The Wild have fallen to 3-11 against the Blackhawks in the playoffs the last three years. They were eliminated by the eventual Stanley Cup champions in the first round in 2013, then lost in the second round in 2014 before arriving at the brink in the Western Conference semifinals again this time.
They host the Blackhawks in Game 4 tonight (9:30 p.m. NBC Sports Network) down 3-0.
For all the strides the Wild have made, there's a question whether that burning desire to finally beat the Blackhawks has created a mental roadblock on top of the long list of challenges they're faced with on the ice in this matchup.
''I think the past couple years, maybe we came into this series a little more intimidated, facing the Stanley Cup champs,'' center Kyle Brodziak said. ''The last couple years it was pretty fresh for us, coming into the playoffs. I think we felt that this year was going to be different, the way we were playing and the confidence level we had.''
In NHL history, 180 teams have fallen behind 3-0 in a playoff series. Four of them, including Stanley Cup champion Los Angeles in the first round last year, rallied to advance.
''It wouldn't matter who it was against. When you're down 3-0, it's always a tough spot,'' Wild left wing Zach Parise said. ''We need to play better.''
ONE STEP AHEAD
The Blackhawks haven't trailed in the series. They're 39-10-2 this season, including 4-1 in the playoffs, when scoring first. They're also 29-0-0, including four wins this postseason, with the lead at the second intermission. For all their skating, passing and scoring skills, they're a stingy defensive team, too, that only becomes tougher once they have the lead, as evidenced in the 1-0 win in Game 3.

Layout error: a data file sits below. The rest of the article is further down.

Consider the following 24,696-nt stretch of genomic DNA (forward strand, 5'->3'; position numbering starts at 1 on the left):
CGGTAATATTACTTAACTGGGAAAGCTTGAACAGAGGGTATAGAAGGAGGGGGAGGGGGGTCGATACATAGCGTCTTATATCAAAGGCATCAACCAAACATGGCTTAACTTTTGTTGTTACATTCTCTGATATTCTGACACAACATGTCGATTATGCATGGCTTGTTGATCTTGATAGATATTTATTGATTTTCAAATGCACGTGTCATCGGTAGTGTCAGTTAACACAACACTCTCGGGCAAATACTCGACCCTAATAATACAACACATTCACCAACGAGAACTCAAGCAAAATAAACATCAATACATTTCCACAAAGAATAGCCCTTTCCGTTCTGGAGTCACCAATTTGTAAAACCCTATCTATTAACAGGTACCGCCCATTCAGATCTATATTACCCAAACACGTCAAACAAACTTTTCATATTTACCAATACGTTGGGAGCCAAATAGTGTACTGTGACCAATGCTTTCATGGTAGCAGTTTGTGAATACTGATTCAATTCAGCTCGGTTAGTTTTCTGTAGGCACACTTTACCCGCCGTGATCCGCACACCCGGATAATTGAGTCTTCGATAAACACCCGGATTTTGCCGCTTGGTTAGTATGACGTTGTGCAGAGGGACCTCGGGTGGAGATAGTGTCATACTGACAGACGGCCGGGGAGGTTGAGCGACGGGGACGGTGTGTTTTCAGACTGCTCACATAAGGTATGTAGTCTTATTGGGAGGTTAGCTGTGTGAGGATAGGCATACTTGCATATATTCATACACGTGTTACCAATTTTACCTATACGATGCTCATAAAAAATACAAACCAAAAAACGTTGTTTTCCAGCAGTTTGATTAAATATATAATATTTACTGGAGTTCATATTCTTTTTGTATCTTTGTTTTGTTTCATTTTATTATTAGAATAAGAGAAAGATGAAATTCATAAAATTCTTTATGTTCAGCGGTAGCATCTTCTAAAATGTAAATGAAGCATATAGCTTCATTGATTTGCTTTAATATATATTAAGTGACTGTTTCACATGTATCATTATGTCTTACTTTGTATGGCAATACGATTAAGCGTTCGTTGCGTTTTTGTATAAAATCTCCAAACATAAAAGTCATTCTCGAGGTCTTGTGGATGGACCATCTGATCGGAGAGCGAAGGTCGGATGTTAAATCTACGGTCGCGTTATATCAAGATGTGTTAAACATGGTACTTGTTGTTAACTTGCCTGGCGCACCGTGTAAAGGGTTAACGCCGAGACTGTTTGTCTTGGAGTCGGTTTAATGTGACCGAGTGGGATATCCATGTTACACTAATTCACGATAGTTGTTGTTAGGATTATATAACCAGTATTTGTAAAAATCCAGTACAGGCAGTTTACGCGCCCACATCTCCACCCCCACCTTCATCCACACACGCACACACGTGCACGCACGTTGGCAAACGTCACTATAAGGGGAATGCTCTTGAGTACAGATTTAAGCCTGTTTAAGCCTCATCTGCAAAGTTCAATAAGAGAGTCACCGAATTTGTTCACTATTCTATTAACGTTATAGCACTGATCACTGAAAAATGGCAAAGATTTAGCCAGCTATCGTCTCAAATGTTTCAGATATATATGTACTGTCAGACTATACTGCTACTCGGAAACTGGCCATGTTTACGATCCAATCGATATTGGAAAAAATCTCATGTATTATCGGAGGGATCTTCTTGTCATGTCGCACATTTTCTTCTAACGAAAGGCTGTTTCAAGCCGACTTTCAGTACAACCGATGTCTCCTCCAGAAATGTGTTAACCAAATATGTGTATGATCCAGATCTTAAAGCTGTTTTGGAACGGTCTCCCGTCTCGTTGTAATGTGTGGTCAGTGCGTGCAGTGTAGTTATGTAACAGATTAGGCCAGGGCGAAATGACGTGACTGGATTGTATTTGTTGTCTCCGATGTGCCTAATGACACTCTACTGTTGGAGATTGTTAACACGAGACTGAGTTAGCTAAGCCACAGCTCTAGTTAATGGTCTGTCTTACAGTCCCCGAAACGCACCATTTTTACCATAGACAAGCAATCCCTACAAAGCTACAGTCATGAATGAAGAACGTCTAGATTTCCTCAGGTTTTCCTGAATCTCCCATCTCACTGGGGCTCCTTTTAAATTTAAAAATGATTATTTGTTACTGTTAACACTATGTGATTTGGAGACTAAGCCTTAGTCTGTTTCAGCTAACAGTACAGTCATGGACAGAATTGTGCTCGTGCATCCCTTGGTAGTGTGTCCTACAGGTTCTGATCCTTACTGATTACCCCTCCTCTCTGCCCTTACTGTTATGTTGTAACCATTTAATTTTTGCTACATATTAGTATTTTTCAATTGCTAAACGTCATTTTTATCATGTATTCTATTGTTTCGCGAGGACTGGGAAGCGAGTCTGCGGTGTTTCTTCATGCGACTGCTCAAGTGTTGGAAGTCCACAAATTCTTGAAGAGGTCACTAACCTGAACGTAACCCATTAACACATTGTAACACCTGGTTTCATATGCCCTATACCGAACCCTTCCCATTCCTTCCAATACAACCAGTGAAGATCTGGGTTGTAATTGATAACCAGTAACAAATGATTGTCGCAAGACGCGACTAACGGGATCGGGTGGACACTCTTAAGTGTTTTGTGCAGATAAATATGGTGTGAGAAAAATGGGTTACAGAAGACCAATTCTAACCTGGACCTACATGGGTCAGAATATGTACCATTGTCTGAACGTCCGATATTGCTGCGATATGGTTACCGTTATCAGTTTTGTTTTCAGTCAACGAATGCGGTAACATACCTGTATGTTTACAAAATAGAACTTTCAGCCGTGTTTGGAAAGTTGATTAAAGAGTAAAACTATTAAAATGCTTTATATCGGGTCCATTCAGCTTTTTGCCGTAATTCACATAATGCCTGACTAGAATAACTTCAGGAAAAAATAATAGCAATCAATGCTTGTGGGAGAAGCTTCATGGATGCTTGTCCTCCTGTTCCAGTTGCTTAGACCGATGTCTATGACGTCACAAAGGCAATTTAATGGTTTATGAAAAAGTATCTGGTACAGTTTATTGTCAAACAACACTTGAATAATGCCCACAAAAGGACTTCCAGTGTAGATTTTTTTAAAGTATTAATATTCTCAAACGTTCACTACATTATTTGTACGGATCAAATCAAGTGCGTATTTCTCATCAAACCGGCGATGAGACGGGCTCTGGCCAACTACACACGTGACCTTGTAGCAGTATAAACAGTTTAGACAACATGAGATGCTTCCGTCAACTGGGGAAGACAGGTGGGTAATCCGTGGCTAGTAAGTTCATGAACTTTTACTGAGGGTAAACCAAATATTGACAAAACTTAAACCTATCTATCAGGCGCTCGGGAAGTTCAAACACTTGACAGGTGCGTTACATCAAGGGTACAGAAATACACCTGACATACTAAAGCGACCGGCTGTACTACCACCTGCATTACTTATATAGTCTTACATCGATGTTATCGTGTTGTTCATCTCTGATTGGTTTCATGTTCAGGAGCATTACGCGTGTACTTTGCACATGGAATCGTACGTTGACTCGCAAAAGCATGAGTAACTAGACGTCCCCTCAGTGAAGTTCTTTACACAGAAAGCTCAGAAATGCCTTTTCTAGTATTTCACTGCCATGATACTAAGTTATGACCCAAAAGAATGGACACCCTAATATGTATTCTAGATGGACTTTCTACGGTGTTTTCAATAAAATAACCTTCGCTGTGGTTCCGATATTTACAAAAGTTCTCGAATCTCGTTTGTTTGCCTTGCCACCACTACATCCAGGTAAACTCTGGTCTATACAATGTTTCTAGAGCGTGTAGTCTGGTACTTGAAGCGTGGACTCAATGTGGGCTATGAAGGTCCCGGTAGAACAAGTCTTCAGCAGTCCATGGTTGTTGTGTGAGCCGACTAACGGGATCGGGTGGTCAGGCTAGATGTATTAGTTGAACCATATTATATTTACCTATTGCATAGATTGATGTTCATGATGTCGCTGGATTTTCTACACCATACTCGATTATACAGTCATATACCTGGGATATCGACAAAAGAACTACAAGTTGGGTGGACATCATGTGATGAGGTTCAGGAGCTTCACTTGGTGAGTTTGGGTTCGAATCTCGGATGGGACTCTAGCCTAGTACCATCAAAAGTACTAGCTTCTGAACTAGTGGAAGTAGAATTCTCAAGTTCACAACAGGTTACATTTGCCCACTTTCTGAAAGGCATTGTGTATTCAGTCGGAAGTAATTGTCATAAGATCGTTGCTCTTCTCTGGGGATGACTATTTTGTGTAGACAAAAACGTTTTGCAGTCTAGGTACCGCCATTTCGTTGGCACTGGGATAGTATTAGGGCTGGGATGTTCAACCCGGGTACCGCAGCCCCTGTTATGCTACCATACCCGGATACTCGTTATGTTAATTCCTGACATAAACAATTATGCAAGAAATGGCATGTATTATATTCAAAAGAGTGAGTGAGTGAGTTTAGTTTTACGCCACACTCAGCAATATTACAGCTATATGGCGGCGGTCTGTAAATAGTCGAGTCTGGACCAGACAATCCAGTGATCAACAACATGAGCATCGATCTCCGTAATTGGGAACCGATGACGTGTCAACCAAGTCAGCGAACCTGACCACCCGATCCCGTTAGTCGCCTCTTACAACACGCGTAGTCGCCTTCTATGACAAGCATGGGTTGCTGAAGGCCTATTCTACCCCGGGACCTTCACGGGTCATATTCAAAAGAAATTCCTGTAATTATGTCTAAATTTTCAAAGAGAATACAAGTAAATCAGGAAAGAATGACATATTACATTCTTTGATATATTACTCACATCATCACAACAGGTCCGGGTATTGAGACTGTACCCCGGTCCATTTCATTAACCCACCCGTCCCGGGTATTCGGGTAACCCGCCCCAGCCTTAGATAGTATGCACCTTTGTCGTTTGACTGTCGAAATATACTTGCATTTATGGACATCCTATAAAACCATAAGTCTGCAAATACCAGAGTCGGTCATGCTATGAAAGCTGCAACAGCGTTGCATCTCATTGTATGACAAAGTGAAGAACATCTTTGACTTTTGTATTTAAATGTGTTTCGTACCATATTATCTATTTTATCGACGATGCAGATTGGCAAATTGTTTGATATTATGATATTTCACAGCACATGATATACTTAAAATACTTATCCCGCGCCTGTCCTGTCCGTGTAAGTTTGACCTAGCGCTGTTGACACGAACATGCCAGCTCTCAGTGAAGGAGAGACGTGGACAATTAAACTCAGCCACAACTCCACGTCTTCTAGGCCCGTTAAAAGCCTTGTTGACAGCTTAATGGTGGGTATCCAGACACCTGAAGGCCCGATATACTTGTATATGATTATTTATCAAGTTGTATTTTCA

''When you play Minnesota, if you try to score a lot of goals you'll be in their end all night,'' Blackhawks coach Joel Quenneville said. ''Play smart, safe, reliable, predictable, you're going to have a chance to have some success. But if you start making plays, it leads to trouble.''
Clearly, for the Wild to have a crack at a comeback, they need a more productive first period.
''We actually started great last game. We had, I don't know, three or four scoring chances in the first three or four minutes. It didn't go in, and I think we changed,'' left wing Matt Cooke said. ''We panicked. We worried too much about scoring the first goal and started to take chances.''
Also on the brink of elimination is Montreal, which overcame a weak performance in Game 2 with a strong one Wednesday night. Just not strong enough as Tyler Johnson lifted Tampa Bay to a 2-1 victory with a goal just 1.1 seconds before the end of regulation.
Johnson leads Tampa Bay with eight goals this postseason. Nikita Kucherov is next with three through nine games.
''It's still a race to four. ... We've got to go for the jugular when we've got the chance,'' Lightning coach Jon Cooper said.
Montreal plans to put out a superior effort in Game 4.
''Since I've been a Montreal Canadien, one thing we've always done is find ways to win games,'' Brendan Gallagher said. ''It just seems like right now we're finding ways to lose the games. We're playing good hockey, we're doing everything you ask, we're just coming out on the wrong side of things.
''That said, the team is full of character. No, we're not going to give up. No, we're not going to quit. We've got to win four. We can't win four unless we win one.''
BACK TO BACK
There won't be much time for the teams to recover, with Game 4 coming just 24 hours later.
''I can't say I'm a big fan of back to backs, especially in the playoffs,'' Lightning captain Steven Stamkos said. ''But both teams have to play, so it's probably not an advantage to either one.''